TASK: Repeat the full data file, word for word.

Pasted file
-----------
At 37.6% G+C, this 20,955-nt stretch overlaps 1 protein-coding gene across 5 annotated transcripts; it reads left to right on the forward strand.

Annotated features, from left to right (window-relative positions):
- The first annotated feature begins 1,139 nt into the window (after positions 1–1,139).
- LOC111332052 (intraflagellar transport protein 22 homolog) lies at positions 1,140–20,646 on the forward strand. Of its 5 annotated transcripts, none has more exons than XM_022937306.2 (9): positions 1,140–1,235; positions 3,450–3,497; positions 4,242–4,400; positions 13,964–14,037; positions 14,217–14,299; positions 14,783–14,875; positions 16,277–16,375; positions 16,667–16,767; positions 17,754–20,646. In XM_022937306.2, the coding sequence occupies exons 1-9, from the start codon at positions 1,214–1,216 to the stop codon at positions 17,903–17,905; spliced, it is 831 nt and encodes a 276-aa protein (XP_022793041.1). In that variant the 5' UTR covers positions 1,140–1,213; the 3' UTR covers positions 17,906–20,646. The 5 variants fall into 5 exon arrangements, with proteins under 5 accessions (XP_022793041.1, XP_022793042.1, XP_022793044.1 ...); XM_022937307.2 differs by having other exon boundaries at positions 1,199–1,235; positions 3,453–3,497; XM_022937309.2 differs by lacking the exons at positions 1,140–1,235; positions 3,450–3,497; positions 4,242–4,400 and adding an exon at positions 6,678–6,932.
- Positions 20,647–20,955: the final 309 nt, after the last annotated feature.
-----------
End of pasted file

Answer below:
At 37.6% G+C, this 20,955-nt stretch overlaps 1 protein-coding gene across 5 annotated transcripts; it reads left to right on the forward strand.

Annotated features, from left to right (window-relative positions):
- The first annotated feature begins 1,139 nt into the window (after positions 1–1,139).
- LOC111332052 (intraflagellar transport protein 22 homolog) lies at positions 1,140–20,646 on the forward strand. Of its 5 annotated transcripts, none has more exons than XM_022937306.2 (9): positions 1,140–1,235; positions 3,450–3,497; positions 4,242–4,400; positions 13,964–14,037; positions 14,217–14,299; positions 14,783–14,875; positions 16,277–16,375; positions 16,667–16,767; positions 17,754–20,646. In XM_022937306.2, the coding sequence occupies exons 1-9, from the start codon at positions 1,214–1,216 to the stop codon at positions 17,903–17,905; spliced, it is 831 nt and encodes a 276-aa protein (XP_022793041.1). In that variant the 5' UTR covers positions 1,140–1,213; the 3' UTR covers positions 17,906–20,646. The 5 variants fall into 5 exon arrangements, with proteins under 5 accessions (XP_022793041.1, XP_022793042.1, XP_022793044.1 ...); XM_022937307.2 differs by having other exon boundaries at positions 1,199–1,235; positions 3,453–3,497; XM_022937309.2 differs by lacking the exons at positions 1,140–1,235; positions 3,450–3,497; positions 4,242–4,400 and adding an exon at positions 6,678–6,932.
- Positions 20,647–20,955: the final 309 nt, after the last annotated feature.